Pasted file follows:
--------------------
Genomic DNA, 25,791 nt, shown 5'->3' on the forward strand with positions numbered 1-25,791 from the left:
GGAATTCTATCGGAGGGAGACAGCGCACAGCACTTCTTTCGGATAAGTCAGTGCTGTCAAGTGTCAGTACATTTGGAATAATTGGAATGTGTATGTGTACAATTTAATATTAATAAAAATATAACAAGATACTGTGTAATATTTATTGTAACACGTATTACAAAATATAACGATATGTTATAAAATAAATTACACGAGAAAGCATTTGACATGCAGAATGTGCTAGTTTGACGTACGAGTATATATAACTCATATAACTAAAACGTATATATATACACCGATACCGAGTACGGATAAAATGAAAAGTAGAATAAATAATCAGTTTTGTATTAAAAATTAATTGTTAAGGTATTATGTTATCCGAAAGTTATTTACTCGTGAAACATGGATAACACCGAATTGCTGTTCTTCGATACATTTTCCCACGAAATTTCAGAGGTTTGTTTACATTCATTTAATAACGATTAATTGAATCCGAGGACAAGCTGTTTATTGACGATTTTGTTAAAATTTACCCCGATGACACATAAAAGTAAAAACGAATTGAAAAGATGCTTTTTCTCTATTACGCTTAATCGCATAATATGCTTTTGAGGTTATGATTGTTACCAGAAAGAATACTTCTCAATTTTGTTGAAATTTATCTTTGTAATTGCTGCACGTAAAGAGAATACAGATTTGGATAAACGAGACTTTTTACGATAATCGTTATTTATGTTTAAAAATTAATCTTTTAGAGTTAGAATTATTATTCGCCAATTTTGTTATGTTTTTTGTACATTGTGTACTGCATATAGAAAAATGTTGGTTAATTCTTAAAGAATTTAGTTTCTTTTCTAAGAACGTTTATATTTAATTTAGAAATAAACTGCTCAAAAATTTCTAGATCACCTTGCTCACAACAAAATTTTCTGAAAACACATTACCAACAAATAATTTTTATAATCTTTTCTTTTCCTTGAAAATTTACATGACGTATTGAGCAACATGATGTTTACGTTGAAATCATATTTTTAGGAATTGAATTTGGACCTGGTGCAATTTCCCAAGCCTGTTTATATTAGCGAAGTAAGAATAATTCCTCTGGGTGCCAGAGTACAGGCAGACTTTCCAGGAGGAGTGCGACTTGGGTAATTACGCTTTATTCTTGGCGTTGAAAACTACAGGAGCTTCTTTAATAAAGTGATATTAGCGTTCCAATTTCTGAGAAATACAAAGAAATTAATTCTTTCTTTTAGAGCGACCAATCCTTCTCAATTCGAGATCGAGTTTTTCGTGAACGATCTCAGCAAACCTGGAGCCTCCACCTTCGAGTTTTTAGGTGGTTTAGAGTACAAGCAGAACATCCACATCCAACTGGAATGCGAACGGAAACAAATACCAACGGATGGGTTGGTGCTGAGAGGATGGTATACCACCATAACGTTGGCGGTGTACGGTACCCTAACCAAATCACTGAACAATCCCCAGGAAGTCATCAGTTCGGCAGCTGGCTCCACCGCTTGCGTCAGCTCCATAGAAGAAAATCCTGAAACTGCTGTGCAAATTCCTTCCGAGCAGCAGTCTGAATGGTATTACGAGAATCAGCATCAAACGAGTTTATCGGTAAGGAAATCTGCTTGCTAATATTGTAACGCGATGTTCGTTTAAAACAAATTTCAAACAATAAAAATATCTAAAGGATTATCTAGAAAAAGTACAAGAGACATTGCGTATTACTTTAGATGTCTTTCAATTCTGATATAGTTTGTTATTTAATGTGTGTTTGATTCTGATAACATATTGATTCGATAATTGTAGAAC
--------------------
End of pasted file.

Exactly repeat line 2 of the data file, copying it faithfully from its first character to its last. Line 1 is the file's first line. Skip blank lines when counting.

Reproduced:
GGAATTCTATCGGAGGGAGACAGCGCACAGCACTTCTTTCGGATAAGTCAGTGCTGTCAAGTGTCAGTACATTTGGAATAATTGGAATGTGTATGTGTACAATTTAATATTAATAAAAATATAACAAGATACTGTGTAATATTTATTGTAACACGTATTACAAAATATAACGATATGTTATAAAATAAATTACACGAGAAAGCATTTGACATGCAGAATGTGCTAGTTTGACGTACGAGTATATATAACTCATATAACTAAAACGTATATATATACACCGATACCGAGTACGGATAAAATGAAAAGTAGAATAAATAATCAGTTTTGTATTAAAAATTAATTGTTAAGGTATTATGTTATCCGAAAGTTATTTACTCGTGAAACATGGATAACACCGAATTGCTGTTCTTCGATACATTTTCCCACGAAATTTCAGAGGTTTGTTTACATTCATTTAATAACGATTAATTGAATCCGAGGACAAGCTGTTTATTGACGATTTTGTTAAAATTTACCCCGATGACACATAAAAGTAAAAACGAATTGAAAAGATGCTTTTTCTCTATTACGCTTAATCGCATAATATGCTTTTGAGGTTATGATTGTTACCAGAAAGAATACTTCTCAATTTTGTTGAAATTTATCTTTGTAATTGCTGCACGTAAAGAGAATACAGATTTGGATAAACGAGACTTTTTACGATAATCGTTATTTATGTTTAAAAATTAATCTTTTAGAGTTAGAATTATTATTCGCCAATTTTGTTATGTTTTTTGTACATTGTGTACTGCATATAGAAAAATGTTGGTTAATTCTTAAAGAATTTAGTTTCTTTTCTAAGAACGTTTATATTTAATTTAGAAATAAACTGCTCAAAAATTTCTAGATCACCTTGCTCACAACAAAATTTTCTGAAAACACATTACCAACAAATAATTTTTATAATCTTTTCTTTTCCTTGAAAATTTACATGACGTATTGAGCAACATGATGTTTACGTTGAAATCATATTTTTAGGAATTGAATTTGGACCTGGTGCAATTTCCCAAGCCTGTTTATATTAGCGAAGTAAGAATAATTCCTCTGGGTGCCAGAGTACAGGCAGACTTTCCAGGAGGAGTGCGACTTGGGTAATTACGCTTTATTCTTGGCGTTGAAAACTACAGGAGCTTCTTTAATAAAGTGATATTAGCGTTCCAATTTCTGAGAAATACAAAGAAATTAATTCTTTCTTTTAGAGCGACCAATCCTTCTCAATTCGAGATCGAGTTTTTCGTGAACGATCTCAGCAAACCTGGAGCCTCCACCTTCGAGTTTTTAGGTGGTTTAGAGTACAAGCAGAACATCCACATCCAACTGGAATGCGAACGGAAACAAATACCAACGGATGGGTTGGTGCTGAGAGGATGGTATACCACCATAACGTTGGCGGTGTACGGTACCCTAACCAAATCACTGAACAATCCCCAGGAAGTCATCAGTTCGGCAGCTGGCTCCACCGCTTGCGTCAGCTCCATAGAAGAAAATCCTGAAACTGCTGTGCAAATTCCTTCCGAGCAGCAGTCTGAATGGTATTACGAGAATCAGCATCAAACGAGTTTATCGGTAAGGAAATCTGCTTGCTAATATTGTAACGCGATGTTCGTTTAAAACAAATTTCAAACAATAAAAATATCTAAAGGATTATCTAGAAAAAGTACAAGAGACATTGCGTATTACTTTAGATGTCTTTCAATTCTGATATAGTTTGTTATTTAATGTGTGTTTGATTCTGATAACATATTGATTCGATAATTGTAGAAC